Sometimes I have to use a walking stick. I walk with a stick because sometimes the pain is too much to put weight on my legs, or my muscles are too weak to hold me up, or I am too dizzy and lack the balance to remain upright. I especially need the stick when I am standing still as without it I can fall over due to all of the above.
I hate my walking stick.
I hate it because it is awkward to use.
I hate it because it prevents me carrying anything with that hand.
I hate it because it stops me holding hands with my wife.
I hate it because it is noisy on the pavement.
I hate it because it allows me to walk further when I should stop and rest.
I hate it because it transfers the pain from my legs to my hands and arms and back.
But most of all, I hate my walking stick because it is a symbol of my weakness. It is a sign to anyone that sees it that I am sick. Weak. I feel self-conscious when I use it, because people look at the stick and judge me. Many of them see a thirty-something man with no visible problems using a walking stick and decide that I don’t need it. Some of them assume that I use a stick in order to look sick to get benefits. (Even when I wasn’t on benefits.) Some of them actually question my use of it, and in the worst case, verbally attack me, even swearing at me.
So I leave my stick at home. That doesn’t work out so well, because what happens is that I walk all the way to the doctor, the pharmacy or the shops without too much of a problem apart from stopping to lean on a wall every so often. Then comes the problem. I get tired. I get pain. I am out, ten minutes walk from home, rapidly losing the ability to stay upright, and I don’t have a walking stick. Having to ask for a chair and stop for a fifteen minute rest in a shop is even more embarrassing than using a walking stick in the first place.
I have got around the problem of not having my walking stick when I need it by using a folding stick which can fit in the (large) pocket of my trenchcoat or in my bag. It’s still a pain to carry around so I don’t always take it, but it’s better than never taking it. I can also surprise people by pulling the stick out of my pocket suddenly and having it click together in a most satisfying way!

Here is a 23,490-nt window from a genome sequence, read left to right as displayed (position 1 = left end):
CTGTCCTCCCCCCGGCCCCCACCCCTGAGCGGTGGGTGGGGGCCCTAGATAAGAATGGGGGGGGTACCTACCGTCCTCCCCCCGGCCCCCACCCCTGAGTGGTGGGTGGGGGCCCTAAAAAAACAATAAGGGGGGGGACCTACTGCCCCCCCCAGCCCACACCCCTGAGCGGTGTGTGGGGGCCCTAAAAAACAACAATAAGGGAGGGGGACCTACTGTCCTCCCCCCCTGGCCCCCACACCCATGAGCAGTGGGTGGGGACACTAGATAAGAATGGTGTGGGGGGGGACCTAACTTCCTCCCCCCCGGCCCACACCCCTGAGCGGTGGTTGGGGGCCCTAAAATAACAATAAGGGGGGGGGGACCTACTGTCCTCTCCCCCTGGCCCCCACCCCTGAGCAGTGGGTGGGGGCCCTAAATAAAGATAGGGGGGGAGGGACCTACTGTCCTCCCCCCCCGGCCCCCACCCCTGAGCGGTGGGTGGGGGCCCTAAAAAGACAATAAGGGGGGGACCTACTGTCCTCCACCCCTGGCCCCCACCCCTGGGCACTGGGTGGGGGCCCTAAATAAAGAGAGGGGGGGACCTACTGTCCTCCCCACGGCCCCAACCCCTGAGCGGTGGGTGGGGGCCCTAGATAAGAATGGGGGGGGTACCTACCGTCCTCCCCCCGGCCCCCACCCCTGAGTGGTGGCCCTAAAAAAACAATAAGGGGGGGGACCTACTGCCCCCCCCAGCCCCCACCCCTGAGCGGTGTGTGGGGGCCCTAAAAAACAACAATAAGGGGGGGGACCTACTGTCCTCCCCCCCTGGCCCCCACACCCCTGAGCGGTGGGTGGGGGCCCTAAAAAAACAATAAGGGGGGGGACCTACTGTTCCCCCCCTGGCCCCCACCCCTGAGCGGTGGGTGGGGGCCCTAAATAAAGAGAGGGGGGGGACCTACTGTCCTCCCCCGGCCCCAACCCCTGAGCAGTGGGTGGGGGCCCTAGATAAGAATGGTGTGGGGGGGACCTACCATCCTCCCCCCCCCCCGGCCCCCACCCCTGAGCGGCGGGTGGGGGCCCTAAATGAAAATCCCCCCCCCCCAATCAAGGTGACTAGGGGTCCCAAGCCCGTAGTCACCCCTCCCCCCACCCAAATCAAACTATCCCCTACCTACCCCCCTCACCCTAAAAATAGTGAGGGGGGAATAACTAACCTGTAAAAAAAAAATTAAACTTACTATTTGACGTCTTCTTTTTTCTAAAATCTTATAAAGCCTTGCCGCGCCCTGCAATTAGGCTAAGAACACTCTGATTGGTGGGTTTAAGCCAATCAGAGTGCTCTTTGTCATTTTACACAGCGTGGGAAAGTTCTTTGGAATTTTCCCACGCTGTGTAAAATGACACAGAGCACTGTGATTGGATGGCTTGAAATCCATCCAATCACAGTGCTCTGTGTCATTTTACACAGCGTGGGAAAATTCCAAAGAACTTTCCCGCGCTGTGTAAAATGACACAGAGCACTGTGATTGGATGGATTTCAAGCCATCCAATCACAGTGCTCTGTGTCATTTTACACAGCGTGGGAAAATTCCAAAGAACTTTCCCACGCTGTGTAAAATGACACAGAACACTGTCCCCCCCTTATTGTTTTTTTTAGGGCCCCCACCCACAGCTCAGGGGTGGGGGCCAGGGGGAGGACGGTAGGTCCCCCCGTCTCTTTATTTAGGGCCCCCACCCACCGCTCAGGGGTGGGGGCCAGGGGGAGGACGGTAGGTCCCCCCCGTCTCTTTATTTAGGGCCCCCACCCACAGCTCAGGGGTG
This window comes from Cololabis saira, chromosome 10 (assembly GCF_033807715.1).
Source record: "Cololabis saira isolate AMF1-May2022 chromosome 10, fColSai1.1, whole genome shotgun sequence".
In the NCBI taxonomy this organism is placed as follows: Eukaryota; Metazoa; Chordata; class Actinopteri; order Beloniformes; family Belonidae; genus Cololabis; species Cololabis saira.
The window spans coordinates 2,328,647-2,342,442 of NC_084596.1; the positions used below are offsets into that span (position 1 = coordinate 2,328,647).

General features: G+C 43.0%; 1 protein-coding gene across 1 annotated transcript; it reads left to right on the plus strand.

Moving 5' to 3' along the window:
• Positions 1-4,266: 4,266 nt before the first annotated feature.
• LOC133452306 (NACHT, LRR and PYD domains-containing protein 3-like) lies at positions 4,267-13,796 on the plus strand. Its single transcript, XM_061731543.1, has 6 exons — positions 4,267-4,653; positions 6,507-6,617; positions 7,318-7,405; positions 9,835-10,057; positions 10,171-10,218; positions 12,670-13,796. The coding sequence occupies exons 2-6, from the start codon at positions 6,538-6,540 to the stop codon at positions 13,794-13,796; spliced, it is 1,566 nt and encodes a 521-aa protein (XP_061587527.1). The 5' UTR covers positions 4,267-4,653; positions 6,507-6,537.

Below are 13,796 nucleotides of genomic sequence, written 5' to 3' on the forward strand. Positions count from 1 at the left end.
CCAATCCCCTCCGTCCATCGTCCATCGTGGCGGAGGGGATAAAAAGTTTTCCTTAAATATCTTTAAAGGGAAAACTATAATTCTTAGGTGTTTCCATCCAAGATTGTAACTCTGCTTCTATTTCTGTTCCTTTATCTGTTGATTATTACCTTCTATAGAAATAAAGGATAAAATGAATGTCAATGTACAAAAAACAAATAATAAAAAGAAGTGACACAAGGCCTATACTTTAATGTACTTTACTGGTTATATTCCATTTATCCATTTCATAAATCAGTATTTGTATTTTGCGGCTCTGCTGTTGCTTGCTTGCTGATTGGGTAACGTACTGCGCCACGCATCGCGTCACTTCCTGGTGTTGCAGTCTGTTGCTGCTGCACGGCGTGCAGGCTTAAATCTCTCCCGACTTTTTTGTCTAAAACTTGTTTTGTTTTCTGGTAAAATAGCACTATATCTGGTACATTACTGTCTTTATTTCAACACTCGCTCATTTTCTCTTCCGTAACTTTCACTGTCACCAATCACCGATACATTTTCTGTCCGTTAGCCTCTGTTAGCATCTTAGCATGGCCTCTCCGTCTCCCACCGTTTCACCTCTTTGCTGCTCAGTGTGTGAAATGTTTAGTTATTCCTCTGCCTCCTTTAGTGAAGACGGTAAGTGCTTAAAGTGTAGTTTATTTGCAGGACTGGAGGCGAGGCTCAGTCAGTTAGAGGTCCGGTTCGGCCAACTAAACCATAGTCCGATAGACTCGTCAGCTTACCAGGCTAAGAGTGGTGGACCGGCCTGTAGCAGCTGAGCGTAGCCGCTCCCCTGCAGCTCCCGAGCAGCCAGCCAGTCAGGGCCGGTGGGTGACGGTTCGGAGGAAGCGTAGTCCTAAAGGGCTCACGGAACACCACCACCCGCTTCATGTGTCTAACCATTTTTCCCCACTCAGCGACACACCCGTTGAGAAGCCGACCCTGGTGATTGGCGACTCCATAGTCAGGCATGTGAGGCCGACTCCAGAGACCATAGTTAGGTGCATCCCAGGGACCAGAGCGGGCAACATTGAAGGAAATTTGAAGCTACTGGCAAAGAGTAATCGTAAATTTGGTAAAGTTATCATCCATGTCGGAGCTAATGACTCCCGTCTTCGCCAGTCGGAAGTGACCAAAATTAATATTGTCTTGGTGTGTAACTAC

Given my embarrassment at using the stick, you can imagine what I think about using a wheelchair. I’ve never used one but the thought fills me with fear. Fear of what people will think, especially if I get out of it occasionally when I have no need to be in it. People do not understand that health problems are variable and that it is possible to need a stick or a chair on some occasions and not others. Or that I could use a wheelchair for a journey but walk around inside the building at the end of it.
I was thinking about all of this again because I have been offered an electric wheelchair that used to belong to a family member. My immediate response is NO NO NO but actually that is stupid of me. There are many times when it would be useful to have one, and there are plenty of occasions when I could actually use it to get around the house. There are times at the moment where I cannot get from the bed to the bathroom or the kitchen, and so I go without food and drink until someone can arrive and help me. I will soon be living several miles from my nearest helper rather than next door, but with an electric wheelchair I could get food and drink several hours earlier than I would otherwise. I might even get more hours in the day because I would start to feel better earlier.
I have to learn not to be embarrassed to be me.